To watch the 158-minute theatrical cut of Until the End of the World, Wim Wenders’s globetrotting, apocalyptic, sci-fi odyssey, is to zone in and out of a meandering, wistful dream. While the nearly five-hour director’s cut intensifies this experience, allowing you to deep-dive into the film’s holistic world.
Written in the 80s and released in ’91, the film is set in Wenders’s fantastic and apocalyptic vision of the year 1999, filled with whimsical automation, chic fancies of future technology, and a nuclear-powered satellite poised to crash into Earth. We meet the protagonist Claire, played by Solveig Dommartin, in France where she becomes mixed up in a bank robbery, leaving her on the run. She collides with fellow runaway Sam (William Hurt), who owns a device that can bring sight to the blind and dreams to life, and together they commence on a journey under the shadow of destruction and the cusp of new clarity.
With a total overspent budget of $20m and shot over four continents, this five-hour supercut seems like a miracle. Today, a director of expressive arthouse cinema would never be given such freedom to make such a mysterious and obscure film. Watch something that surely couldn’t be reproduced in today’s established cinematic landscape. Enter the dream.
Stream Until the end of the World [Director’s Cut] at The Criterion Channel
A raw meditation on compassion, redemption and family, Trey Edward Shults’ 2018 film Waves is a poignant reminder that with life, love and happiness you’re never too far from loss, pain and emptiness.
Set against the vibrant landscape of south Florida, the plot traces the emotional journey of a suburban African-American family, in particular brother and sister Tyler and Emily, and their respective relationships following a life-shattering tragedy. Boasting an astonishing ensemble of award-winning actors, including Sterling K. Brown as Ronald, the domineering leader of the family, the established actors are arguably surpassed by some stunning breakout performances like Kelvin Harrison Jr who plays Ronald’s son Tyler, and Taylor Russell who plays Tyler’s overlooked sister. A film that yanks heartstrings all over the shop, it’s a fierce reminder of the capacity for compassion and growth to be found in the darkest of times.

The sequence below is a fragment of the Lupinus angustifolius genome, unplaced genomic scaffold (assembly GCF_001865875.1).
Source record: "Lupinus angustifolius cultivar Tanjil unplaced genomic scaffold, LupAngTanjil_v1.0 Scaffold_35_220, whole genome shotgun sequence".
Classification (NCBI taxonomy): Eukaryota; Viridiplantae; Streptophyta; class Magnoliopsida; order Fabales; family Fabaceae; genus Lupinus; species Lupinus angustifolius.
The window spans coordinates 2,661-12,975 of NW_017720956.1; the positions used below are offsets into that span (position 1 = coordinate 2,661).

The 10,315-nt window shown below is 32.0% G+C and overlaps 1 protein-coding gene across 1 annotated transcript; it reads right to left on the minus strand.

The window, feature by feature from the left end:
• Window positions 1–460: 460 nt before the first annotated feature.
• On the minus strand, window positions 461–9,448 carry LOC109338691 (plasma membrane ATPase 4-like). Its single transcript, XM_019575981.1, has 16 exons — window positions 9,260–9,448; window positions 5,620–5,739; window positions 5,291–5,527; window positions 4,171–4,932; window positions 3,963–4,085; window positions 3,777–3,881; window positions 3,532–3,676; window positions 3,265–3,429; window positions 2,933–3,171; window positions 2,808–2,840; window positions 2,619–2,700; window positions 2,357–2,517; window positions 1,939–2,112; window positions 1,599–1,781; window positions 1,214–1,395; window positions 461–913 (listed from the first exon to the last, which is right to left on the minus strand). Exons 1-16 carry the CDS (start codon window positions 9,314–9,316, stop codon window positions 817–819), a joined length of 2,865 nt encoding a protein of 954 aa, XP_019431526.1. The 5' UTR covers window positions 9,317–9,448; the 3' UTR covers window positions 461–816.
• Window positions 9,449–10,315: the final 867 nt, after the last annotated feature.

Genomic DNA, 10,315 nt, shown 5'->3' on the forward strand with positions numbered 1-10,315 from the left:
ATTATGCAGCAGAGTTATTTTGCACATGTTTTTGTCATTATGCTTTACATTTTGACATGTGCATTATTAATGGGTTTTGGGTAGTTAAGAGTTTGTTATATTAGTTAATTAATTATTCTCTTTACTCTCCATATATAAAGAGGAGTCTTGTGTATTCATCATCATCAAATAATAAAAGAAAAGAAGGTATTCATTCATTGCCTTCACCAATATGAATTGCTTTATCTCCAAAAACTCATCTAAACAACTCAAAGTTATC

Stream Waves on Amazon Prime
This Cornish-set drama unfurls in scratchy monochrome, courtesy of a hand-cracked Bolex camera from the 1970s. Its jarring and jumpy shots create an alienating atmosphere that plays in tune with the film’s prominent theme of displacement. Shots feature common and timeless motifs that are still apparent in Newlyn, where Jenkin hand-processed the 16mm stock in his studio: weather-beaten stoic fishermen, stark and sturdy lobster pots, mountains of nets and omnipotent boats clash when tension rises between the cash-strapped locals who are crowded out by London tourists drinking their “fizzy wine”.
Its central character is rugged Cornish fisherman Martin, played by comedian Edward Rowe. He’s a fundamentally good-hearted man who battles with suspicion and grudges over the flood of new money washing up in his quaint fishing village. His equally stony brother, Giles King, uses their dad’s old trawler to take tourists on pleasure cruises, while the family’s quayside home has been sold to the kind of urbanites Martin detests. As his struggle to restore the family to their traditional place sparks increasing friction with tourists and locals alike, a tragedy at the heart of the family changes everything.
Filmed on a microbudget, Jenkins recruited a crew that included staff and students from the nearby film school at Falmouth University, where he is an associate lecturer. While the writer-director also served as cinematographer, editor and score composer – composing a creeping sea shanty soundtrack that washes over you and pulls you in.
Stream Bait on BFI Player
Top image: Until the end of the World [Director’s Cut] by Wim Wenders, 1991